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If Government Can Take Inalienable Rights How is it Inalienable?

Changing the way people think about news.


Tags: inalienable rights  libertarian philosophy  inalienable  

Changing the way people think about news.

If Government Can Take Inalienable Rights How is it Inalienable? published by The 1st Amender
Writer Rating: 2.8065
Posted on 2019-05-24
Writer Description: Changing the way people think about news.
This writer has written 195 articles.


The magistrate of United States yore would request unto its people to "...attend church every day, so lest to bring the ire of God and government down upon your stead." For in olden days, it was up to the magistrate to arbitrarily lay rule upon the town or even the colony itself. Behold! Those who seek to avoid going to church that Sunday would indeed face force and ire of the legislative power of the magistrate. To come to the home of the heathen, relinquish their property, and cut the ear off of the very body that seek to threaten God.

Indeed rules that would be considered as irrational were in fact obligatory during the early settlement of the United States. Those that challenge the magistrate, for instance, the Quakers, would seek to keep on their hats when entering in the church on Sunday. The quakers favored to not participate the church to begin with, for they believed to worship in the silence of their home. Nay, behest to the power of the magistrate, would be forced to go to church. Additionally, to remove their hats when entering God's house. Regardless, many Quakers would find their homes and property damaged, often Quakers flogged and run out of town for their constant affection to that of liberty, seen as trends created by heathens.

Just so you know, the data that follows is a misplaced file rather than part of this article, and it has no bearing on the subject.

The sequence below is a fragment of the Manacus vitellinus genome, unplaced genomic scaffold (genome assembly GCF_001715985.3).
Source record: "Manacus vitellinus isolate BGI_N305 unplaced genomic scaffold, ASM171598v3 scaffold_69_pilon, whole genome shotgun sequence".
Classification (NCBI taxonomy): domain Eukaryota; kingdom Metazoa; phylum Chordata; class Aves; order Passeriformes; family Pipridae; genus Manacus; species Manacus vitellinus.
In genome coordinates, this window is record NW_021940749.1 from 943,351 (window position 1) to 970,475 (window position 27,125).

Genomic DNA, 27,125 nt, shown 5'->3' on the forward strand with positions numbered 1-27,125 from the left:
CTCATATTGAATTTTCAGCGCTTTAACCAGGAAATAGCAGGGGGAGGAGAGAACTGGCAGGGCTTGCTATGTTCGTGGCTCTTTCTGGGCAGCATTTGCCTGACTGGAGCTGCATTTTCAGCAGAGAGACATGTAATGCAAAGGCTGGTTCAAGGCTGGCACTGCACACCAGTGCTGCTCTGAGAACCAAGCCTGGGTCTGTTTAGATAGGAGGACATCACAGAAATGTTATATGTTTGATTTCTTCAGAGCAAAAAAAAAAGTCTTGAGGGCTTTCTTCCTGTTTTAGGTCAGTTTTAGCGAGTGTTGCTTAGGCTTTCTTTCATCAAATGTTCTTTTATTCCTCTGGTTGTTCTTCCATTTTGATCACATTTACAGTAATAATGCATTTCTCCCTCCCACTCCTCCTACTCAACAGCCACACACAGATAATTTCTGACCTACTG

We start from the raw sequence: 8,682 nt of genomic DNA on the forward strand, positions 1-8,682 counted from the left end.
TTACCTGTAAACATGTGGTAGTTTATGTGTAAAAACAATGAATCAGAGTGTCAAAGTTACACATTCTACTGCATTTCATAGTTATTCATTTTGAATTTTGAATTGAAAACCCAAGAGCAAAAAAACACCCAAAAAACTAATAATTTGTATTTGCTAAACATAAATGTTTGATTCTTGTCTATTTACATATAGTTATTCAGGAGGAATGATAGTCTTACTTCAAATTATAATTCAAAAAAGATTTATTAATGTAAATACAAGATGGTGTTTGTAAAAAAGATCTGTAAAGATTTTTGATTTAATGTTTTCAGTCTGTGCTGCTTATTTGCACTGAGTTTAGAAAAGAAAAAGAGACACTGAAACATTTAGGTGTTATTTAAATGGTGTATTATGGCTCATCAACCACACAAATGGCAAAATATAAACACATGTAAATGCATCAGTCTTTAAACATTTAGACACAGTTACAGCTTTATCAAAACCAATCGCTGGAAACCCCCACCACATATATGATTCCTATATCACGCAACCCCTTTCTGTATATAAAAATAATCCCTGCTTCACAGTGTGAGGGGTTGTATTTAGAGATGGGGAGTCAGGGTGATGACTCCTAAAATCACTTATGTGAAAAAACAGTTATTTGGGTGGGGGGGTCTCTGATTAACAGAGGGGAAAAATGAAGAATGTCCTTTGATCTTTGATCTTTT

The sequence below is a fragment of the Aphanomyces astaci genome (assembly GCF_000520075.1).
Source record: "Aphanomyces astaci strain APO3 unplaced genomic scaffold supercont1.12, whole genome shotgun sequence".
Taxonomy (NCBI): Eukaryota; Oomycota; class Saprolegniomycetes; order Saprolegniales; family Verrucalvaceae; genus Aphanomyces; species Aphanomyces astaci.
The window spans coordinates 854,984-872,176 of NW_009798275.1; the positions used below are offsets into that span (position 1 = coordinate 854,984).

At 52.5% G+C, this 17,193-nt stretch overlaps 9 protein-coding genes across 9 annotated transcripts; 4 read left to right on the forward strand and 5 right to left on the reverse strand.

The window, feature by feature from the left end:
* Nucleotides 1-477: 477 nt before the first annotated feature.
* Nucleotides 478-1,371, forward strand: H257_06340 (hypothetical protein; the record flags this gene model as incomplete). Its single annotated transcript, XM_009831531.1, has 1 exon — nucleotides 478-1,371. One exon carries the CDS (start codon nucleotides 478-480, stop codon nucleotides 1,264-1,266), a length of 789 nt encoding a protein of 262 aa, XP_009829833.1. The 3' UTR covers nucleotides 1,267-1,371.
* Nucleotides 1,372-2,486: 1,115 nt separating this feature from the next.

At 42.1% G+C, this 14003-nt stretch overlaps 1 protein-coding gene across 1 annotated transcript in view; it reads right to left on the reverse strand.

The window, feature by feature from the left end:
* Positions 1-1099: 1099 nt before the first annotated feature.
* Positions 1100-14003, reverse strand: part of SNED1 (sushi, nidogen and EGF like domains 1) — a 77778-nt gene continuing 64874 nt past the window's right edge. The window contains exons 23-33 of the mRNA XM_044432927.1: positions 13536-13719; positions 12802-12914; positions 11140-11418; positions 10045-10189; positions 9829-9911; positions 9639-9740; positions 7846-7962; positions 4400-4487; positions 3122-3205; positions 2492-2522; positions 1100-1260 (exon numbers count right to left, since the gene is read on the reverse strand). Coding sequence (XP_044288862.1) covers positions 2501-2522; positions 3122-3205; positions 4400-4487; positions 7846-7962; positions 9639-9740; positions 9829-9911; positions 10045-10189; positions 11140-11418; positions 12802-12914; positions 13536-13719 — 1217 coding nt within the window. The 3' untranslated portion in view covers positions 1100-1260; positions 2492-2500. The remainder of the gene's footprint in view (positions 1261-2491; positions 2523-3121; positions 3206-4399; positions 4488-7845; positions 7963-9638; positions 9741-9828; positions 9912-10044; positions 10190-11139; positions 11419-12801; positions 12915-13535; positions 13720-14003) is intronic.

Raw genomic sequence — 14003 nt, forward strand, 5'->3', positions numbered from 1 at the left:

How then, for with the powers of John Locke, the father of Liberalism, behold the inalienable rights which are not to be infringed under any circumstance? If government can simply revoke them, how are they inalienable? And for that matter; what constitutes an inalienable right?

Under the pretense of John Locke, it is labeled unto the ardent and sacred belief:

  1. The inalienable right, to never be revoked by those that grant it, to your own body. For what world would you live in where the ruler, chosen or unchosen, have a right to the body of those that live on the land? Even at the highest beholder of power, the President has no right to revoke right to your body, until you yourself revoke the right to the body of another individual could it be justified.
  2. Being that you have a right to your body, it is safe to assume you have a right to your own labor. To lay ownership of your labor, or to sell your labor to whoever it is you please. For, how could you own your own body without the right to your own labor? In order to maintain the ownership of your own body, it is an absolute pretense to then have the ownership to the work you choose.